At the time of writing this post, the majority of web designers would agree that developing responsive websites is the best solution for providing a website that will function and appear as intended on a wide variety of different screen sizes and devices.
That said, whilst I have been working on a number of responsive websites as well as a responsive framework, I have certainly had moments of reconsideration for the alternative ‘adaptive web design’ approach. There are certainly some disadvantages (cons) to responsive web design so I thought that I would detail these within this post along with the advantages (pros) of the responsive approach.
Having just one website rather than having two websites (one for desktop users and a separate one for mobile users) is much easier to maintain. It is also much more cost effective to have one fully responsive website developed that can adapt to a wide variety of screen sizes and devices rather than having two websites that basically serve the same purpose.
Having only one website will also allow you to track visitors, conversions, search engine improvements, etc far easier as you only have to monitor the one website rather than trying to combine the statistics of two websites to see your overall performance.
With many people now using multiple devices to browse the web having the one website that serves itself to all computers and mobile devices is usually much better for providing a consistent experience for your website visitors. By this I mean that the website will have the same ‘feel’ even if the layout has been adjusted for a particular device. This also helps to preserve your brands consistency which for many large organisations is very important.
Whilst some companies still choose to have one website for desktop / laptop users and another for mobile users, this is not really the best solution if you want to provide an accessible website to the widest variety of screen sizes and mobile devices. A responsive website should be accessible on a screen of any size and on any capable tablet or smartphone as the same site is provided to all of these devices. A mobile only website though, will be limited to a certain range / width of pixels which is now becoming a problem as there is not a huge gap between a small laptop screen and a larger tablet such as the original sized iPad.
The separation between desktop and mobile devices is no longer such an obvious distinction to make. A laptop after all is a mobile device but is often used at a desk and can have a fairly large display or can have a screen size which is similar to that of a mobile tablet. A responsive approach is the best concept currently available for adapting to this situation.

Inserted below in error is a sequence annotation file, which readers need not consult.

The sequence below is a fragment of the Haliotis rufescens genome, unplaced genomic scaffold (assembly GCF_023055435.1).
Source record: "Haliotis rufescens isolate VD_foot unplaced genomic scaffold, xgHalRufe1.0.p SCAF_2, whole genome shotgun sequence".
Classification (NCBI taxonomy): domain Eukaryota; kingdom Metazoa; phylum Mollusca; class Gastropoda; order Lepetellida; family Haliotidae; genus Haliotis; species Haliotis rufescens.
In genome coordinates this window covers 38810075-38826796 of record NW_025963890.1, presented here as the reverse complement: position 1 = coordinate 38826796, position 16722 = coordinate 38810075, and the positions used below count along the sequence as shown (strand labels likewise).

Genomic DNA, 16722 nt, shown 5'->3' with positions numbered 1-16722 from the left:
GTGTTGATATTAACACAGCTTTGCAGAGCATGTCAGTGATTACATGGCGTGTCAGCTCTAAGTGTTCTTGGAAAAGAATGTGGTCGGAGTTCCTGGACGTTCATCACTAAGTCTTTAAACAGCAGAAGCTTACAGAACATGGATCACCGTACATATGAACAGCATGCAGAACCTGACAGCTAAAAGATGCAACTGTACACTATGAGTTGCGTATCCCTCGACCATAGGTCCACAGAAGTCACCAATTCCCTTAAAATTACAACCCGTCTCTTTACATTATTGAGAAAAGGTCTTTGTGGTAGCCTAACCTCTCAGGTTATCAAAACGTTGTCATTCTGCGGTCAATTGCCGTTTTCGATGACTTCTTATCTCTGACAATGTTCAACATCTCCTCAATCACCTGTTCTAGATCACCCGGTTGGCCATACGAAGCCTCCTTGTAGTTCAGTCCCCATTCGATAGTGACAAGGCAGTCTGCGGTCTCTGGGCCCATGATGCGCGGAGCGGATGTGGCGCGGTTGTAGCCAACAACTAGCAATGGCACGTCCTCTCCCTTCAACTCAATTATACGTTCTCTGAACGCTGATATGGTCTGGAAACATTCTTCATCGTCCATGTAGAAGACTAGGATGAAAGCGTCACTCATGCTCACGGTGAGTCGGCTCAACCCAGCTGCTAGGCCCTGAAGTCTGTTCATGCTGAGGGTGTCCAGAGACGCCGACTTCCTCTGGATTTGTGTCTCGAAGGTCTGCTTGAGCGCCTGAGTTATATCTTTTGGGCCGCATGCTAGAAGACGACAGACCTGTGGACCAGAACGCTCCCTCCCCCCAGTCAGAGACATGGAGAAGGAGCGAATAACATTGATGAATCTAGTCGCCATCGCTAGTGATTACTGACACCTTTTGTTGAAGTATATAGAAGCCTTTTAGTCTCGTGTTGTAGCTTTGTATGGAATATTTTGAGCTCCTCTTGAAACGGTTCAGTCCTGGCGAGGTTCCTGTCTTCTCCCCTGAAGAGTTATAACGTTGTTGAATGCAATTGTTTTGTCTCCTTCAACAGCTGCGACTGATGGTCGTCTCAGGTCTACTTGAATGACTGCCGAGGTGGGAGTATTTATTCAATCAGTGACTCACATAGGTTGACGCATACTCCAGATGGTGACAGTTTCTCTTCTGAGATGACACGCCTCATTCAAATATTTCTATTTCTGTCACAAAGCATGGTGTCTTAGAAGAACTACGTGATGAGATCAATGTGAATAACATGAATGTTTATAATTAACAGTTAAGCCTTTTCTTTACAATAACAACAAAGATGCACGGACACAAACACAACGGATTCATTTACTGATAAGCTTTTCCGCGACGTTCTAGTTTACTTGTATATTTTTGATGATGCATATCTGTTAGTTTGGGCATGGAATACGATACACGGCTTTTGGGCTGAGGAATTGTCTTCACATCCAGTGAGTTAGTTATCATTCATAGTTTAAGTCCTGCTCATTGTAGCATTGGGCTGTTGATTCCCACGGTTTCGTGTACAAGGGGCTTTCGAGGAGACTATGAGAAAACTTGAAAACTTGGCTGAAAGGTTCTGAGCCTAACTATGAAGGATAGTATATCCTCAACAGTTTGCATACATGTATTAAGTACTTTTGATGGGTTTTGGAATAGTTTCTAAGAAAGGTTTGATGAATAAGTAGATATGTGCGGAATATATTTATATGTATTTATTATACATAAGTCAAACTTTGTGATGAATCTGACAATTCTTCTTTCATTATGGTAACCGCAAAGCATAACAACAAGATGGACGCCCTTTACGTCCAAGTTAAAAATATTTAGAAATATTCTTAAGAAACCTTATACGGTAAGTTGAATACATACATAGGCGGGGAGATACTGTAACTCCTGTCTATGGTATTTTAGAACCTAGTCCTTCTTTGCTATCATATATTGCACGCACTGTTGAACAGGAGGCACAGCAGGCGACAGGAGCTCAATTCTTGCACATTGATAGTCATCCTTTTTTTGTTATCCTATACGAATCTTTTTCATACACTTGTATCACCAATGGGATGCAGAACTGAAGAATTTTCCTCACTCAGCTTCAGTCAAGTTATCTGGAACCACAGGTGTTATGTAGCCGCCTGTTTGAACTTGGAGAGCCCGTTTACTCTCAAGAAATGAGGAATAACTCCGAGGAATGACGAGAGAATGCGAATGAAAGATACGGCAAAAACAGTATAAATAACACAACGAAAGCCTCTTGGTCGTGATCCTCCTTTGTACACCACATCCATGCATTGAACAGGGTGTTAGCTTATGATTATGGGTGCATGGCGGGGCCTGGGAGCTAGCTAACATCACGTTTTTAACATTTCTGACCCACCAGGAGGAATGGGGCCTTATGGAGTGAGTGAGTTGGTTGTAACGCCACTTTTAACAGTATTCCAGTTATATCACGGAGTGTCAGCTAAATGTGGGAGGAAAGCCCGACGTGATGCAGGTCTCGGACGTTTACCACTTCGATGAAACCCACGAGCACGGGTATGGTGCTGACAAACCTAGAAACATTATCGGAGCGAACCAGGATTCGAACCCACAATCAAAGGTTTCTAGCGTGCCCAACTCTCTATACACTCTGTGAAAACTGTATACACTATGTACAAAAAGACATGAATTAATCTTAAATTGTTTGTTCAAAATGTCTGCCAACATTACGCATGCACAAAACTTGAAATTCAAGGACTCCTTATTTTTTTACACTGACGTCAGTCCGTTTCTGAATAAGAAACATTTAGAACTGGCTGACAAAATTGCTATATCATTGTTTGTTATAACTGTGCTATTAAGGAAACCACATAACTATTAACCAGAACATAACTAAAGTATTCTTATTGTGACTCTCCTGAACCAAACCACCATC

It obviously takes longer to code and test a website that is to work on a wide variety of screen sizes and devices so the initial cost of having a website designed is usually higher than having a non responsive site designed. A responsive website usually does offer better value for money but if for some reason you have no interest in the user experience for mobile users (which would be unusual given the huge amount of mobile users) then a responsive website might not be the cheapest solution.
Many people searching on the web for a new website will not of even heard of responsive web design and so they will not know that this is something that could be more suitable for their requirements and that this is likely to cost more. This means that a designer will have to explain and educate potential clients before they can agree on developing a website that is responsive.
The other side of this is the person who has seen and experienced many responsive websites and so expects that this is something a designer will provide at no additional charge as they expect their new website to adapt perfectly to all possible devices. It is not really possible though for a designer to provide a fully responsive website without charging more as more time is required to develop the alternative layouts and to test the website on a variety of computers and devices.
Safari is a great web browser but there is an issue with the way that the Webkit engine calculates percentage based layouts which are necessary for a responsive layout. The issue results in little unexpected gaps between floated elements that have a width with a percentage based value. Now Internet Explorer has issues too but most web designers are used to having issues with Internet Explorer, where as Safari is usually excellent in providing support for a wide variety of CSS layout properties and values.
Currently the latest versions of FireFox and Google Chrome (unexpectedly as Chrome uses the Webkit engine) look great and present no real issues with the sub-pixel rendering of percentage based layouts. I was really hoping that Apple would fix this with the latest update to Safari that was released with their new operating system titled ‘Mavericks’ but unfortunately the same problem exists so fixing these issues adds lots more time to certain responsive websites (I am working on a responsive framework though which I will release soon for free that fixes these errors as best as currently possible. I will also add details of the responsive framework in a future blog post soon).
The responsive web design approach to designing websites is still obviously the way things need to go but I have added the advantages (pros) and disadvantages (cons) above so that people can make their own mind up about the responsive approach, whether you might be an individuals looking for a new website or a designer considering the expansion of your own design services, its always nice to know the pros and cons of any concept.